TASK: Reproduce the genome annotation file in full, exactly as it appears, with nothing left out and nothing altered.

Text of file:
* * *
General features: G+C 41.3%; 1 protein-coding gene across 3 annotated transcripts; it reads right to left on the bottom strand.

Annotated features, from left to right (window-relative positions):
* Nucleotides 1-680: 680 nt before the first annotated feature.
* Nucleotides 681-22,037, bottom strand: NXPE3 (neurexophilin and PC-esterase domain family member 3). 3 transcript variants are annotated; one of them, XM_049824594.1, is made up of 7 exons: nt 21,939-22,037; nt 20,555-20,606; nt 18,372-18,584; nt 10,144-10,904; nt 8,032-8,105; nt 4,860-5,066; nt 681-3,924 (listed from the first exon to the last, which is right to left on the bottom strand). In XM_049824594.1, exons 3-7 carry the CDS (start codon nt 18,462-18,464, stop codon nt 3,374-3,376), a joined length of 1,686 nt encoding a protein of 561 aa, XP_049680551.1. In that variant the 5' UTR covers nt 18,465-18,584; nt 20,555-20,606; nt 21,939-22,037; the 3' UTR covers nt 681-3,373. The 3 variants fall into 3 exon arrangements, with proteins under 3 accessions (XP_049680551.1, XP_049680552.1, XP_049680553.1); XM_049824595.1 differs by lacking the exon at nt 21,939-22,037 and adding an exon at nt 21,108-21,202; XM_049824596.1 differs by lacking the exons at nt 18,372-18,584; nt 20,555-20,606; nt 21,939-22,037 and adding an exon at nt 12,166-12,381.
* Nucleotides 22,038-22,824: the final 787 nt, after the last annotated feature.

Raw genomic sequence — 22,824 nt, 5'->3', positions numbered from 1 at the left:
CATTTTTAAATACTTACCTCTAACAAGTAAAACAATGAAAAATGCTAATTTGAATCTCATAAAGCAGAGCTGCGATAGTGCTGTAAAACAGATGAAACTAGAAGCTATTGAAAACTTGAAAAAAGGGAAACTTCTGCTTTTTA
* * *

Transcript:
General features: G+C 41.3%; 1 protein-coding gene across 3 annotated transcripts; it reads right to left on the bottom strand.

Annotated features, from left to right (window-relative positions):
* Nucleotides 1-680: 680 nt before the first annotated feature.
* Nucleotides 681-22,037, bottom strand: NXPE3 (neurexophilin and PC-esterase domain family member 3). 3 transcript variants are annotated; one of them, XM_049824594.1, is made up of 7 exons: nt 21,939-22,037; nt 20,555-20,606; nt 18,372-18,584; nt 10,144-10,904; nt 8,032-8,105; nt 4,860-5,066; nt 681-3,924 (listed from the first exon to the last, which is right to left on the bottom strand). In XM_049824594.1, exons 3-7 carry the CDS (start codon nt 18,462-18,464, stop codon nt 3,374-3,376), a joined length of 1,686 nt encoding a protein of 561 aa, XP_049680551.1. In that variant the 5' UTR covers nt 18,465-18,584; nt 20,555-20,606; nt 21,939-22,037; the 3' UTR covers nt 681-3,373. The 3 variants fall into 3 exon arrangements, with proteins under 3 accessions (XP_049680551.1, XP_049680552.1, XP_049680553.1); XM_049824595.1 differs by lacking the exon at nt 21,939-22,037 and adding an exon at nt 21,108-21,202; XM_049824596.1 differs by lacking the exons at nt 18,372-18,584; nt 20,555-20,606; nt 21,939-22,037 and adding an exon at nt 12,166-12,381.
* Nucleotides 22,038-22,824: the final 787 nt, after the last annotated feature.

Raw genomic sequence — 22,824 nt, 5'->3', positions numbered from 1 at the left:
CATTTTTAAATACTTACCTCTAACAAGTAAAACAATGAAAAATGCTAATTTGAATCTCATAAAGCAGAGCTGCGATAGTGCTGTAAAACAGATGAAACTAGAAGCTATTGAAAACTTGAAAAAAGGGAAACTTCTGCTTTTTA